The Battle of Jutland

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New Zealander Captain David Boyle recalls the World War I naval battle in which he served on the HMS New Zealand in 1916.

He first lists the numbers and types of ships which were involved in the battle, and gives details of the losses suffered by both sides.

Captain Boyle was Lieutenant in charge of two 12 inch turret guns on HMS New Zealand. He was in Edinburgh the day before the Battle of Jutland, and was playing tennis when he was rung and ordered back to the ship immediately at 3.30pm. He describes how he hailed a policeman to commandeer a taxi to deliver him and other officers to the docks. They sailed at 9pm with the other battle-cruisers and destroyers into the North Sea. They sailed with no lights and there was an ebb-tide flowing out of the Firth of Forth which made things difficult.

The alarm bell went at about three in the afternoon as ships ahead of them had noticed smoke on the horizon. They were in action within half an hour against five German battlecruisers. At about half past three, the Queen Mary blew up ahead of them and half of the ship nearly hit the HMS New Zealand - many smaller bits did land on them. He saw several men struggling in the water. Years later, he met one of those men on the ferry from Wellington to Christchurch.

The Indefatigable was hit just ahead of them. He saw the shells go in, and within five seconds it also blew up completely. Only five people were saved from that ship. The casualties from both the Indefatigable and the Queen Mary were 2,200.

At about half past four they sighted the leading ships of the grand fleet, and let them past to take on the German battlecruisers. Unfortunately two more were destroyed in a matter of seconds.

Visibility was getting bad and it was getting dark as the German fleet headed towards the west. Jellicoe had to decide whether to follow them or turn south. The HMS New Zealand steamed all night, not knowing where the rest of their fleet or the enemy was.

At daylight a Zeppelin appeared on the horizon. They had been told to shoot one if possible so he aimed one of his guns and fired, but only got within five hundred yards of it. They steamed back over the battlefield the next day and saw a tremendous number of dead Germans floating, and debris from sunken ships.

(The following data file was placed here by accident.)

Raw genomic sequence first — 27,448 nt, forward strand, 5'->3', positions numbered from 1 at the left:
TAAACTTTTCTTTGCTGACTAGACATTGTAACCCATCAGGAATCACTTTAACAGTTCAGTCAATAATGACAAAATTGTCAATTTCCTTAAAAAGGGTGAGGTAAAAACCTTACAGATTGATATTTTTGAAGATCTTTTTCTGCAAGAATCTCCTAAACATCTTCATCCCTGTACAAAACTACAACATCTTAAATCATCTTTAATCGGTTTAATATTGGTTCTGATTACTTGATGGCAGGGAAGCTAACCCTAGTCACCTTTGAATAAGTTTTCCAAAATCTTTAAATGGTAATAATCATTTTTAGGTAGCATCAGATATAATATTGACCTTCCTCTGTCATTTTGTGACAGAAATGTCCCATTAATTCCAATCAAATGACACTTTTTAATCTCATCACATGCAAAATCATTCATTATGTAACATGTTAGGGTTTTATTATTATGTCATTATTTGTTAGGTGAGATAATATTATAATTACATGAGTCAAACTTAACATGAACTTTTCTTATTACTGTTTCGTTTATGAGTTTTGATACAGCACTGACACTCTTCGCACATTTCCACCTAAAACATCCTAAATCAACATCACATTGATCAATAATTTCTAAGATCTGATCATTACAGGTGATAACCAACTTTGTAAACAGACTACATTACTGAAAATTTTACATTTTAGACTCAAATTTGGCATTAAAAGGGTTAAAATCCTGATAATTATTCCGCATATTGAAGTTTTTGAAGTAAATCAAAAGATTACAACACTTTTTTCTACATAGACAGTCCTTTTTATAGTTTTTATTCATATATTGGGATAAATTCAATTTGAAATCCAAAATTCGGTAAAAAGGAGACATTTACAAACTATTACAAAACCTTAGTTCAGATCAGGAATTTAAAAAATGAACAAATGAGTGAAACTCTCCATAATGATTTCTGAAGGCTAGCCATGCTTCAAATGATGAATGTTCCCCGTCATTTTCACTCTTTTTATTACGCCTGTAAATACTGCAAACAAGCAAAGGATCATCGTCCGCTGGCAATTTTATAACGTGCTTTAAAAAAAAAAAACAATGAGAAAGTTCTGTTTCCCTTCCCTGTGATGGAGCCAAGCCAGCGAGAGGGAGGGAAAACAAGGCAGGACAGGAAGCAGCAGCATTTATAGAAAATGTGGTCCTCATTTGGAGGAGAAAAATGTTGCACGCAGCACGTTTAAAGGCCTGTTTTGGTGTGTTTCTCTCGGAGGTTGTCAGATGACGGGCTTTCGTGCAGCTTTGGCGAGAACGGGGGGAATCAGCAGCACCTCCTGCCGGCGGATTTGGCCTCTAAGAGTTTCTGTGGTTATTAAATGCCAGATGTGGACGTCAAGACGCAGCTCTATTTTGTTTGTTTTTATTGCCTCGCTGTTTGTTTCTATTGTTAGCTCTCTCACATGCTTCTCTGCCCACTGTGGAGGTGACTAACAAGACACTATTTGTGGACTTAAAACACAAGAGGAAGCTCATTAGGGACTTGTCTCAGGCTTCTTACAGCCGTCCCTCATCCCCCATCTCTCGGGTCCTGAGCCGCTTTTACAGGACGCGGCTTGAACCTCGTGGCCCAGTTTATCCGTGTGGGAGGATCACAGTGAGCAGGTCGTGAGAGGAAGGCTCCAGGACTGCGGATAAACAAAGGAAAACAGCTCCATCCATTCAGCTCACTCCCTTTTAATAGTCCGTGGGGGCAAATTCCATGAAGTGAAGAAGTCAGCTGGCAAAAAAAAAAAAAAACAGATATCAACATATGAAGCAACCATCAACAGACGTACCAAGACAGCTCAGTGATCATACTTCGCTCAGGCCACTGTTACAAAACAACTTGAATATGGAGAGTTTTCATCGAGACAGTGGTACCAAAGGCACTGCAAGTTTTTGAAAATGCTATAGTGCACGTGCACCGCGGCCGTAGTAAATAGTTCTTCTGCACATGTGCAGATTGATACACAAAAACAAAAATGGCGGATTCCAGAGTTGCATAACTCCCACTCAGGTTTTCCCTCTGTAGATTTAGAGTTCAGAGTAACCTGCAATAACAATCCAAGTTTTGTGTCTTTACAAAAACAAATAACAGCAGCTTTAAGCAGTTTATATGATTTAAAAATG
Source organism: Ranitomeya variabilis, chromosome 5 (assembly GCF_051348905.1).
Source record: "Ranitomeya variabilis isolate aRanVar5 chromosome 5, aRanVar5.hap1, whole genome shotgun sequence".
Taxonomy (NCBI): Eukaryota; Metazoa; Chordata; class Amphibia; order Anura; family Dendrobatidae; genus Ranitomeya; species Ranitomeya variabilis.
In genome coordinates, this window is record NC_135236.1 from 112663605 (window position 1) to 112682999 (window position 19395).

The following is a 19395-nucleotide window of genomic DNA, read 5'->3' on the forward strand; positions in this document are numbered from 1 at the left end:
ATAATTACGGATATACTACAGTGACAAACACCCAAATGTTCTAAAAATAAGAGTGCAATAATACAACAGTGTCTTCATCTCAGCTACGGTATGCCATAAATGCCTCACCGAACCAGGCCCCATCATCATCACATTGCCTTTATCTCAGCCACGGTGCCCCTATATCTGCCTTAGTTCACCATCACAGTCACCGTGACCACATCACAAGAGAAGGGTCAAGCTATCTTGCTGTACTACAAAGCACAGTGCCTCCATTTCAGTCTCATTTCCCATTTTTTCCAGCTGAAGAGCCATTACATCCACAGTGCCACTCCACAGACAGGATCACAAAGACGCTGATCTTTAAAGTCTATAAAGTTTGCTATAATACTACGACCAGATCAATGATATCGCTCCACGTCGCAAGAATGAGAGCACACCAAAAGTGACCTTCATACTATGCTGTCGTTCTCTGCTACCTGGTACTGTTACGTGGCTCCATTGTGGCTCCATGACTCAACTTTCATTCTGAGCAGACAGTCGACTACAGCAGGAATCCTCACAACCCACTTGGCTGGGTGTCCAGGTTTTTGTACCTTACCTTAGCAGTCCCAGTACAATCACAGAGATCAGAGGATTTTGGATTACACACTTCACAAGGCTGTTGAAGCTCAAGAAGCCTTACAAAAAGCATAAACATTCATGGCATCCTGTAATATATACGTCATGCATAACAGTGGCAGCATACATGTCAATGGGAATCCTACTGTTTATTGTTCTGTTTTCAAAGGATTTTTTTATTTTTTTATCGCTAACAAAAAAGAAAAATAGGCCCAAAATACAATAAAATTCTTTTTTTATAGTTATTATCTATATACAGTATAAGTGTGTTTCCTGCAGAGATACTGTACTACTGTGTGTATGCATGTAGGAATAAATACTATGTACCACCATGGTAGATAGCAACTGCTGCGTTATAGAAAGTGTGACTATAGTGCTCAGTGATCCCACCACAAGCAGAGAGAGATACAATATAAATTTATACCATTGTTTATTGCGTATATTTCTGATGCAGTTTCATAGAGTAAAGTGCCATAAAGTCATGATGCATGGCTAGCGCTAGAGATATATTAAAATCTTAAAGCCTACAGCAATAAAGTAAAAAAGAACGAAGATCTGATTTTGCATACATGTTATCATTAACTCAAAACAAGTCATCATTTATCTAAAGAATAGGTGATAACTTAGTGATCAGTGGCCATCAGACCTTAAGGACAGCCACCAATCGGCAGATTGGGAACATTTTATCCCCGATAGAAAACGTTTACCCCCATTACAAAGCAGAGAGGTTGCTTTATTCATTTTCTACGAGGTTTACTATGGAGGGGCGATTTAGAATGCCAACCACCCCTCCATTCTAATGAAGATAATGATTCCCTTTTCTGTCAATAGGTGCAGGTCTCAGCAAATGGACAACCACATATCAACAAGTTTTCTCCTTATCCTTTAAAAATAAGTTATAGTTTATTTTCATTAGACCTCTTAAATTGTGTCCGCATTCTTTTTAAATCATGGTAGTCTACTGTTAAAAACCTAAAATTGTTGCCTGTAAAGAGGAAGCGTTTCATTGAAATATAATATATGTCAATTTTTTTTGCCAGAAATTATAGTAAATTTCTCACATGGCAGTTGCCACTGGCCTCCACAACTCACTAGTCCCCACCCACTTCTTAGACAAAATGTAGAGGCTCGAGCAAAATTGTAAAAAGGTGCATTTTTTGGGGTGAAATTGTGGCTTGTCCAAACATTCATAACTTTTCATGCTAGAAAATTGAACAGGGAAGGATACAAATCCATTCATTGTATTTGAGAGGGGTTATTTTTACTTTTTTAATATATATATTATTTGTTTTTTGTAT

The following afternoon the battle cruisers arrived back in Rosyth. The HMS New Zealand was the only one not badly hit. On shore the whole pier was lined with the wives and families of men who had gone to sea the day before. He was overwhelmed with requests about what had happened to the Queen Mary and the Indefatigable, but he replied he did not know, as nothing official had appeared. His gun turret had been hit by a shell and suffered a hole but there were no casualties.

When in New Zealand in 1913, the Captain of HMS New Zealand was given a Māori mat to wear in action by a Chief in the North. He was told if he wore it, the ship would be hit once or twice but there would be no casualties and it would not be sunk. He was also given a tiki by a man in Auckland, and the sailors were adamant that the Captain should wear them in battle.

Just before they went into the battle, Boyle had a request from one of his turret's crew to ask the bridge if the captain was wearing the tiki and the mat. He did so, and reported the Captain was wearing them, which resulted in a loud cheer from the crew.

His turret's guns were worn out when they got back into Rosyth and had to be changed. There was tremendous controversy after the battle as to the result. On paper the British losses were heavier, but the morale of the German battlecruisers deteriorated whereas the British improved. His personal opinion is that it was a British victory.

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Year 1959

Reference number 35290

Media type AUDIO

Collection Sound Collection

Ngā Taonga Korero Collection

Genre Oral histories
Interviews (Sound recordings)
Sound recordings

Credits Boyle, Alexander David, 1887-1965, Speaker/Kaikōrero

Duration 00:27:10

Date 1959

Subject New Zealand (Battleship)
Jutland, Battle of, 1916